No, only the Gospel is strong enough to do that. Through the Gospel our God has taken something that was once only bitter and has transformed it into something that is now absolutely beautiful.

Consider how he did that with the cross. In ancient Rome, the cross symbolized the most shameful and ugly execution that the human mind had been able to imagine. So terrible was the cross that no Roman citizen, regardless of the heinousness of their crime, was considered low enough to warrant it. Yet for the joy set before him, the Son of God himself took on flesh so that he could endure the cross for us – and by so doing, he transformed it from an ugly torture device into the very picture of love. What makes the cross beautiful to the Christian is that our savior hung there in our place. In the same way, what makes submission beautiful to the Christian is the way our savior embraced a life of submission for our sakes. You and I have been saved through the joyful submission of another, and Peter tells us that God has now called each of us to follow in Jesus’ footsteps (I Peter 2:21).

So please don’t despise submission. Don’t think yourself somehow above it. If the Son of God was willing to submit himself to the unjust verdict of the cross for you and me, how much more should you and I willingly submit to the people God has placed over us. No servant is greater than their master, and we are fools to think that we can be disciples of Jesus without following in his submissive footsteps.

The Fellowship of Submission

As hard as submission may be I want to encourage you with some good news. For all of you willing to follow Jesus down the difficult path of submission, you will find that you never walk it alone. In John 12:26 Jesus said, “If anyone serves me, he must follow me; and where I am, there will my servants be also.”

What makes the bitter path of submission such a special place for the Christian is that you will find Jesus there.

I will never forget what it was like to let go of my dreams and submit myself to the counsel of my elders. I quit the job I enjoyed and said goodbye to the friends I loved and moved across the country to do a church planting residency. The transition left a lot of voids in my life, but I can honestly say that God was faithful to tenderly fill those holes with himself. He taught me that while my plans and ideas could fail, God – not my dreams – would always be the strength of my heart and my portion forever (Ps. 73:26). He showed me that the only reason he ever asks us to let go of the things that we love is so that we might cling more tightly to Jesus and experience more intimately the sweet fellowship of Christ in his suffering.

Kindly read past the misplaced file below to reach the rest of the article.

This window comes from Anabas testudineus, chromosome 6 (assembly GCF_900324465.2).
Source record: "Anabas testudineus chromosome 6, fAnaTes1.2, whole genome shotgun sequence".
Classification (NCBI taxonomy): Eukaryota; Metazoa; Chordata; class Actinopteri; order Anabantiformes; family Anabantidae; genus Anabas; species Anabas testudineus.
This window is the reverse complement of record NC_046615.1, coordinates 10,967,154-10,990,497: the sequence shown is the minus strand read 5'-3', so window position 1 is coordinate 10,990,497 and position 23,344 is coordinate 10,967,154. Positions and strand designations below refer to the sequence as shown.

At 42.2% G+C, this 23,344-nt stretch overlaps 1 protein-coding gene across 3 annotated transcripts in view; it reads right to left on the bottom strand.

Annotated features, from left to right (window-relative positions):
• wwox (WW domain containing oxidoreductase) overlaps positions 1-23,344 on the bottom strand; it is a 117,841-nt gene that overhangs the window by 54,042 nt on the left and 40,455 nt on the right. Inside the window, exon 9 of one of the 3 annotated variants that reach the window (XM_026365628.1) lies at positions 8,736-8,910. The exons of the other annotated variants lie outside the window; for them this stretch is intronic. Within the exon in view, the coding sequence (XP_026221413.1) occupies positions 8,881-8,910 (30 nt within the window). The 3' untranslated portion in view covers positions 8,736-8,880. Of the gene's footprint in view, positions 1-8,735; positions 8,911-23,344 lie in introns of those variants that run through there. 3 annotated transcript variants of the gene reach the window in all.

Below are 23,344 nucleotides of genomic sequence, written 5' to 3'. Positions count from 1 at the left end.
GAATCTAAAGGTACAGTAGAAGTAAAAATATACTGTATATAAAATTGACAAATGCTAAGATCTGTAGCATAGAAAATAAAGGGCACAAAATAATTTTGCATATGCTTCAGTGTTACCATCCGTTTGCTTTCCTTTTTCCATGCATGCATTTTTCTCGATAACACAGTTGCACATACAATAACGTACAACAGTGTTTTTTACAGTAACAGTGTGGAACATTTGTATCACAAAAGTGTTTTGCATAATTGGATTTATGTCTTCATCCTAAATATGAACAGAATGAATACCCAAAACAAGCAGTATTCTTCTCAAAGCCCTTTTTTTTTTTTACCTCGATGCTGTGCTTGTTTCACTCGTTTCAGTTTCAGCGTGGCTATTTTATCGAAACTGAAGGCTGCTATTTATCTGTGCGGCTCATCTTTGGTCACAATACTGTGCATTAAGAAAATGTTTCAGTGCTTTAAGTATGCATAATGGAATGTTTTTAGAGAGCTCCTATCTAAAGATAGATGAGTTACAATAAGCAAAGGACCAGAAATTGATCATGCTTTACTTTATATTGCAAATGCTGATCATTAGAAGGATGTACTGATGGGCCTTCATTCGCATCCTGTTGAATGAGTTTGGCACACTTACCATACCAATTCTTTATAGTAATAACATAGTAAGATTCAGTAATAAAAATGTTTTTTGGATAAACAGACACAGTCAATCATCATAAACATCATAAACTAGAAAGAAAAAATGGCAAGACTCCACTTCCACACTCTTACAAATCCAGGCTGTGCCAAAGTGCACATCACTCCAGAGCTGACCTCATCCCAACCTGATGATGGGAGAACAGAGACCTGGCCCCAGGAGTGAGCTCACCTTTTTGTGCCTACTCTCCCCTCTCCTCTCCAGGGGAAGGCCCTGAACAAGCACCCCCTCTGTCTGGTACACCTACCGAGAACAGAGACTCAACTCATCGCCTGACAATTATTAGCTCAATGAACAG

The hardest part about submission is that we never outgrow our need for it. I wish we did.

All day long, as I have been working on this blog post, my wife and I have been expecting to hear some good news back about our adoption case. We are hoping to be able to go home in the next week or two. And then the phone rang, and we were told that our case had been delayed. It seems likely that we will have to be here for a few more months. My wife’s crying; we don’t understand. Right now, all we taste is the bitterness of submission without being able to see the beauty of it. God has reminded me once again how hard submission is and how badly this letting go hurts.

But what I can’t escape is the way that God had me writing this blog and meditating on Psalm 73 when I got the call. So, for all of you who find yourself struggling right now to be patient and to submit to the people God has put over you, let me share with you the promises I have been clinging to.

As difficult as God’s call to submit is I want you to know for certain that…


  • Your God is continually with you (Ps. 73:23). However painful your submission might be, you do not have to face it alone. Instead, your precious savior, who knows all there is to know about submission, has promised that he will never leave you or forsake you.
  • He will hold you by the right hand (Ps. 73:23). Whatever it is that God asks you to let go of you can know that he intends to replace it with his strong and gentle hand.
  • He will guide you with his counsel (Ps. 73:24). However dark the season, however confused you might feel, you can be certain that your God has already given you all of the light you need in his Word.
  • Afterwards he will receive you to glory (Ps. 73:24). As long and as difficult as this journey might be, never forget that the end of your story is glory. The eternal Son of God submitted himself to your punishment on the cross so that he could offer you the eternal life you have always longed for. One day the waiting will be over and our Savior will usher us into his glory.


Church planters, this is a God that you can trust even when he calls you to submit to things you don’t understand. So be patient, seek counsel, realize that church planting is a marathon, and God often uses submission to refine us so that we can make it all the way to the end. Whatever you do, don’t miss out on an opportunity to fellowship with Jesus in his suffering because you are too busy clinging to your own dreams. Instead, let us respond like the Psalmist by saying, “Whom have I in heaven but you? And there is nothing on earth that I desire besides you” (Ps. 73:25).

Tim Cain is the pastor of Kaleo Church which he planted in El Cajon, California, in 2009 after completing a one-year church planting residency at Bethlehem Baptist Church. His first book, The God of Great Reversals: Finding the Gospel in the Book of Esther, was released in 2016. He will be leading “Grace in the Trenches of Church Planting” at the 2017 Bethlehem Conference for Pastors + Church Leaders (January 30-February 1, 2016).